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Pigtown, Baltimore

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Pigtown, Baltimore

Pigtown Historic District (aka "Washington Village")
Pigtown Historic District, December 2011
Pigtown, Baltimore is located in Maryland
Location Roughly bounded by McHenry, Ramsay, West Barre, South Paca, West Ostend, Wicomico, Bush and Bayard Streets, plus B&O Railroad (CSX/Amtrak), Baltimore, Maryland
Area 50 acres (20 ha), .325 sq mi[1]
Architectural style Federal, Greek Revival, Italianate
Governing body Local
NRHP Reference # 06001177[2]
Added to NRHP December 28, 2006

"Pigtown", also known as "Washington Village", is a neighborhood in the Southwest District of Baltimore, bordered by Martin Luther King Jr. Boulevard (with the University of Maryland, Baltimore campus, Downtown Baltimore and the "Inner Harbor") to the east, Monroe Street on the west, Russell Street/Baltimore-Washington Parkway (Interstate 295) on the south, and the B&O Railroad Museum at the Mount Clare Shops on West Pratt Street on the north.[1][3] The neighborhood acquired its name during the second half of the 19th century, when the area was the site of butcher shops and meat packing plants to process pigs transported from the Midwest on the B&O Railroad; they were herded across Ostend and Cross Streets to be slaughtered and processed.[4]

In the 21st century, Pigtown holds an annual Pigtown Festival.[5]

Pigtown's proximity to the I-95 corridor, the University of Maryland Medical Center, Gerald Field, Oriole Park at Camden Yards, M & T Bank/Ravens Stadium, and Downtown Baltimore has attracted developments of upscale townhouses to the eastern edge of the neighborhood. In 2012, these were extended on the western side of Martin Luther King Junior Boulevard to include the eclectic, historical preservation and renovations of Barre Circle.

Other parts of the neighborhood are occupied by the "working class", with the older version of townhomes known as rowhouses, often with 1950s-era formstone facades on brick fronts. An area of settlement by European immigrants and African Americans, Pigtown developed as one of a few residential communities in Baltimore that are completely mixed racially, culturally and economically. There are 2,740 homes in the area, which continues to enjoy an influx of population. In the decade from 1980 to 1990, the population increased by 3 percent, from 6,503 to 6,705 people, contributing to Pigtown's racial and socio-economic diversity.


  • History 1
  • Historic landmarks 2
  • Culture 3
    • Horseshoe pit 3.1
  • Demographics 4
  • Transportation 5
  • Education 6
  • Crime rate 7
  • References 8
  • External links 9


The area where Pigtown is now located was originally part the Mount Clare plantation, a 2,368-acre estate owned by Dr. Charles Carroll in the 18th century. Carroll built one of Maryland's first iron foundries on the property, which operated the largest pig iron furnace in the colonies prior to the American Revolution. Dr. Carroll was a cousin of Charles Carroll of Carrollton, who signed the Declaration of Independence.[6][7]

In 1827, the Baltimore & Ohio Railroad was founded in Baltimore. Ground was broken on the Mount Clare property in 1828, with the first stone laid by Charles Carroll of Carrollton, at the age of 90. Initially providing service between Baltimore and Ellicott Mills (now Ellicott City, Maryland), the railroad began operating along West Pratt Street on May 22, 1830. The horsedrawn cars of the early B&O Railroad were the nation's first regular passenger rail.[7][8]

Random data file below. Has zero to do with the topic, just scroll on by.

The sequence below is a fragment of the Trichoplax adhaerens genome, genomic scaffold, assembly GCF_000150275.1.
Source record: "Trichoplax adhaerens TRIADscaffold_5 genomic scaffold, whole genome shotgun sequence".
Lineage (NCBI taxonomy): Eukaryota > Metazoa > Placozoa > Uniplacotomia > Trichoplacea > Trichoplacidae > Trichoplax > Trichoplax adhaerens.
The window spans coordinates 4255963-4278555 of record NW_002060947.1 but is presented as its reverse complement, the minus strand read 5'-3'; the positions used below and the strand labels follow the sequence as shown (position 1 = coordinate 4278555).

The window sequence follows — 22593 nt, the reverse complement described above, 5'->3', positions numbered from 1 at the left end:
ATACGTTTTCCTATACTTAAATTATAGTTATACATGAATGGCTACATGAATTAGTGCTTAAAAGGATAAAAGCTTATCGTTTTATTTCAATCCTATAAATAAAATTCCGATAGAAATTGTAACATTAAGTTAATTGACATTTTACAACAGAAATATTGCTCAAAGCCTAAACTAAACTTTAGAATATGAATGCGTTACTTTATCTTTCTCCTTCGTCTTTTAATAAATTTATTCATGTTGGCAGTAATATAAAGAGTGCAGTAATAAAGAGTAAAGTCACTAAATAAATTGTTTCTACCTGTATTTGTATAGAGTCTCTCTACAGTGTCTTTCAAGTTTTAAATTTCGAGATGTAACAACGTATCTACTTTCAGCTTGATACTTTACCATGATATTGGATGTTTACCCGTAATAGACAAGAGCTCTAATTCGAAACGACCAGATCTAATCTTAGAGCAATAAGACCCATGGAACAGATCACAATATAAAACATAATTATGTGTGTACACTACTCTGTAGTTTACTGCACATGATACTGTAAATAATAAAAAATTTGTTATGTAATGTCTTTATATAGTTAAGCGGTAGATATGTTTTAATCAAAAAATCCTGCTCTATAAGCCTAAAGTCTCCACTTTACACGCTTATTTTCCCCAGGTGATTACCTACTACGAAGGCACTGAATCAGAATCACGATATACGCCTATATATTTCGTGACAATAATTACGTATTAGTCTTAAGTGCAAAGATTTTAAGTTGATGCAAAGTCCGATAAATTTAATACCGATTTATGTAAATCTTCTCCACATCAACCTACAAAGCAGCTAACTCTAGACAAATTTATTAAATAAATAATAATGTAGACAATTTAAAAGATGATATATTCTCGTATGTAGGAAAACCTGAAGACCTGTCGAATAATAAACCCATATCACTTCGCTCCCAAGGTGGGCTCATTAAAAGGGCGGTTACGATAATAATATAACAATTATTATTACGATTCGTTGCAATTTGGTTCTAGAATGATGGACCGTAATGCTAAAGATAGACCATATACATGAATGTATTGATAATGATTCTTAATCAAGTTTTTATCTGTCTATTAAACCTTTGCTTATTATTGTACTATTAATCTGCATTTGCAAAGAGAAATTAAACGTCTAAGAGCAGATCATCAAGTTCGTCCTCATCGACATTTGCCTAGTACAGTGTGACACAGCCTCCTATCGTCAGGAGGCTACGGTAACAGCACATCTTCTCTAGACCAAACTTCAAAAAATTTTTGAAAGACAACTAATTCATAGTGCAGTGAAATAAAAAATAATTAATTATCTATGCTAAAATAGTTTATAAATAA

Construction of the first houses to the north and south of the railroad yards began in 1833. A community of railroad workers grew along Columbia Avenue (now Washington Boulevard) in the 1840s, followed by industrial development in the 1850s and 1860s. Slaughter houses located near the railroad yards earned the area its name as Pigtown as workers herded pigs for slaughter and processing to shops and packing plants across the streets from the rail cars.[7]

Although official records have identified the neighborhood as Washington Village at various points since the 1970s, it has been consistently labeled as Pigtown since 2006 at the insistence of community groups such as Southwest Community Council, Inc.[7]

Historic landmarks

Pigtown has several historic landmarks, including some national landmarks. Patrick's of Pratt Street, which has operated at 934 West Pratt Street for more than 160 years, claims to be "America's Oldest Irish Pub".[9] The Bayard Station valve house at 1415 Bayard Street, built in 1885 by the Chesapeake Gas Company to distribute coal gas in Baltimore, now serves as home to Housewerks, an architectural salvage store.[10] Pigtown is also home to the historic B&O Railroad Museum, which houses exhibits of historic significance to American railroading and items specific to the Pigtown community.

Mount Clare Mansion, a brick

  • Pigtown Festival
  • Pigtown Historic District, Baltimore City, including photo from 2005, at Maryland Historical Trust
  • Citizens of Pigtown

External links

  1. ^ a b "Washington Village neighborhood in Baltimore, Maryland". Retrieved May 13, 2014. 
  2. ^ "National Register Information System". National Register of Historic Places.  
  3. ^ "Pigtown/Washington Village". Live Baltimore. Retrieved May 1, 2014. 
  4. ^ "History". Pigtown Main Street. Retrieved May 1, 2014. 
  5. ^ a b "Pigtown Festival". Retrieved May 1, 2014. 
  6. ^ Michael Anft (April 15, 2005). "Washington Village/Pigtown". The Baltimore Sun. 
  7. ^ a b c d e "The History of Pigtown's Name" (PDF). Historic Pigtown. Citizens of Pigtown Community Association. September 2007. 
  8. ^ Harwood, Herbert W., Jr. (1979). Impossible Challenge. Baltimore: Bernard, Roberts and Co. pp. 12–21.